The Easter Egg

By Kacie Hatsfelt

Coming off a weekend of chocolate bunnies, marshmallow chicks, and egg-shaped Reese’s, you may have taken some time to participate in a long running tradition of dyeing Easter eggs. While history credits this tradition to many different people groups and debated origins, today people all around the world purchase eggs in the spring to use for family activities centered around the custom. Though eggs are iconically recognized to be associated with this time of year, Easter is actually not the egg industry’s leading business holiday in the United States.

The versatile food has been replaced by the colorful, stuff-able plastic egg and chicken farmers are not surprised. In the early 2000’s, plastic eggs were just beginning to replace the chicken-laid version in consumer’s shopping carts the weeks leading up to Easter. These reusable, hinged-plastic eggs have made it possible to stuff candy, toys and other “treasures” inside for children to find. Prior to consumers having another option, farmers would ramp up production in anticipation for the double in demand of their eggs to be used for decorating, games, and baked goods. By the year 2010, sales were only increasing 20-25 percent the two-weeks leading up to Easter and today that percentage is averaging around 10-12 percent.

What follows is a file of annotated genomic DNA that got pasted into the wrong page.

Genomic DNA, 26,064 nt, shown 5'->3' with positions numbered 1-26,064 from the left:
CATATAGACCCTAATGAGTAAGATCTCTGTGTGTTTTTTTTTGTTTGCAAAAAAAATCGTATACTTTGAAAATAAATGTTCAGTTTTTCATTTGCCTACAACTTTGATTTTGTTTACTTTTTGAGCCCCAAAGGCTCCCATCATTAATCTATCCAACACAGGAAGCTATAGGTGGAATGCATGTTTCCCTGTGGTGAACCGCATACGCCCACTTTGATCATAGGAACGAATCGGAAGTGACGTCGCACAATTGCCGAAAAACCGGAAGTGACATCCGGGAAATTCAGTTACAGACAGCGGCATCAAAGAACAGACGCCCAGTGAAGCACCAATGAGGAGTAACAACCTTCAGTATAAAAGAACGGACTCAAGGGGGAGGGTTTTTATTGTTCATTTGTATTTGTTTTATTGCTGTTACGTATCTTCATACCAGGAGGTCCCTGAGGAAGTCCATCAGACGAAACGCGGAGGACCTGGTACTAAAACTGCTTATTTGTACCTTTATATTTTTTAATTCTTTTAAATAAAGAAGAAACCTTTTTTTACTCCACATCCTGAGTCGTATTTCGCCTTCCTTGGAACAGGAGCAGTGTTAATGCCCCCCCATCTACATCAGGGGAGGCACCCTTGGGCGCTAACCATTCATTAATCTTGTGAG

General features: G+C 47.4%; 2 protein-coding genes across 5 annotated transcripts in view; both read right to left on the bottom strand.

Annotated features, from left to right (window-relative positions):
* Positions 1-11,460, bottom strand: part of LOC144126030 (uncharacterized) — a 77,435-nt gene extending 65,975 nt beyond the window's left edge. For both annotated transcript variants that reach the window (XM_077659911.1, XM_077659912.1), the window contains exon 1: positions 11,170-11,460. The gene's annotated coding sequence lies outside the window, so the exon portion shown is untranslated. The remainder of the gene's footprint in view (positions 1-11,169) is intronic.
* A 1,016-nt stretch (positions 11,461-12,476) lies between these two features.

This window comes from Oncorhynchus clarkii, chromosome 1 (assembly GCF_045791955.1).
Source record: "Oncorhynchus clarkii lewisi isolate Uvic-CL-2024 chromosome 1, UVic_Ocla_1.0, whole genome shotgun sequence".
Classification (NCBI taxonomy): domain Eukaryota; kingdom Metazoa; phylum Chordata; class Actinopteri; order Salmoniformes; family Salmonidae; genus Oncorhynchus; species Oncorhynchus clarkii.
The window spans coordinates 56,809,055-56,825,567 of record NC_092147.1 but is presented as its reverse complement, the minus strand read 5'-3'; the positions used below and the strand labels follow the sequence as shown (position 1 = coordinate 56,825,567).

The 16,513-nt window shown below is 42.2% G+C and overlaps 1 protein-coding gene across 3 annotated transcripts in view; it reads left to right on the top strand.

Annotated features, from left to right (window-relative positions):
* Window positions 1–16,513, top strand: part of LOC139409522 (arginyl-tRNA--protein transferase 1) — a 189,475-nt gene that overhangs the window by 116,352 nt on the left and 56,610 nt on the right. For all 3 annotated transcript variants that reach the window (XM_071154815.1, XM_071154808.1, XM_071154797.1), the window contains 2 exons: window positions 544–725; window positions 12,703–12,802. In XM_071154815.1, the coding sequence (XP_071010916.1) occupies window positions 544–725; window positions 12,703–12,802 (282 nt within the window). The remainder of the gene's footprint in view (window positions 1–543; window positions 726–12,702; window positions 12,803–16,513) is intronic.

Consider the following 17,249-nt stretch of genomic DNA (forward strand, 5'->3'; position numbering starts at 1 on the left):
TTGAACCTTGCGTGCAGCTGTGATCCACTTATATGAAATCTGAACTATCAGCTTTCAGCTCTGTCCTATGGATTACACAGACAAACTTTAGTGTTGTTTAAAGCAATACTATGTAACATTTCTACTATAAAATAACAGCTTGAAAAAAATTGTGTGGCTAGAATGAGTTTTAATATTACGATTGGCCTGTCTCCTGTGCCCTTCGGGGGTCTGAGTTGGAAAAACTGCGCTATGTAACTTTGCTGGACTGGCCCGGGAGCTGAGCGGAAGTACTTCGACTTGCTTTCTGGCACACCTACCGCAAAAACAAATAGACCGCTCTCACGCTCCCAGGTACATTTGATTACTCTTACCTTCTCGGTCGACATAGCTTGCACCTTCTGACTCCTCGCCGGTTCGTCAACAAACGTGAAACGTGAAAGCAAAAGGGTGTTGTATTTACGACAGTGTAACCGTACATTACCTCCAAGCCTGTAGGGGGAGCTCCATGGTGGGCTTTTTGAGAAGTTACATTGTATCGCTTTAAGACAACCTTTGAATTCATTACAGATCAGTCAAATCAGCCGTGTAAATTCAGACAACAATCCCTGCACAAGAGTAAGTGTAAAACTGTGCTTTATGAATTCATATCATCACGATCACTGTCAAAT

According to the USDA AMS Egg Markets Report, this further decline in the market could be due to several factors. One reason being that consumers have become more conscientious to not buy beyond their needs at the grocery store as shortages are less frequent than they have been in the last two years. The USDA also stated that the rise in gas prices across the nation would dampen travel plans for many families – smaller gatherings mean less baking and cooking, further driving down egg demands this season.

 

Chicken farmers can still look forward to higher sales come Thanksgiving and Christmas, as these remain the leading holidays for egg production. In 2021, the shelf inventory of eggs in the U.S. were 6.3% higher the week prior to Christmas than they were the week leading up to Easter this year – that’s equivalent to 2.9 million more eggs. This is largely due to the increase in baking and cooking.

Let us know how you use egg year around in the comments!

Leave a Comment

Your email address will not be published. Required fields are marked *

css.php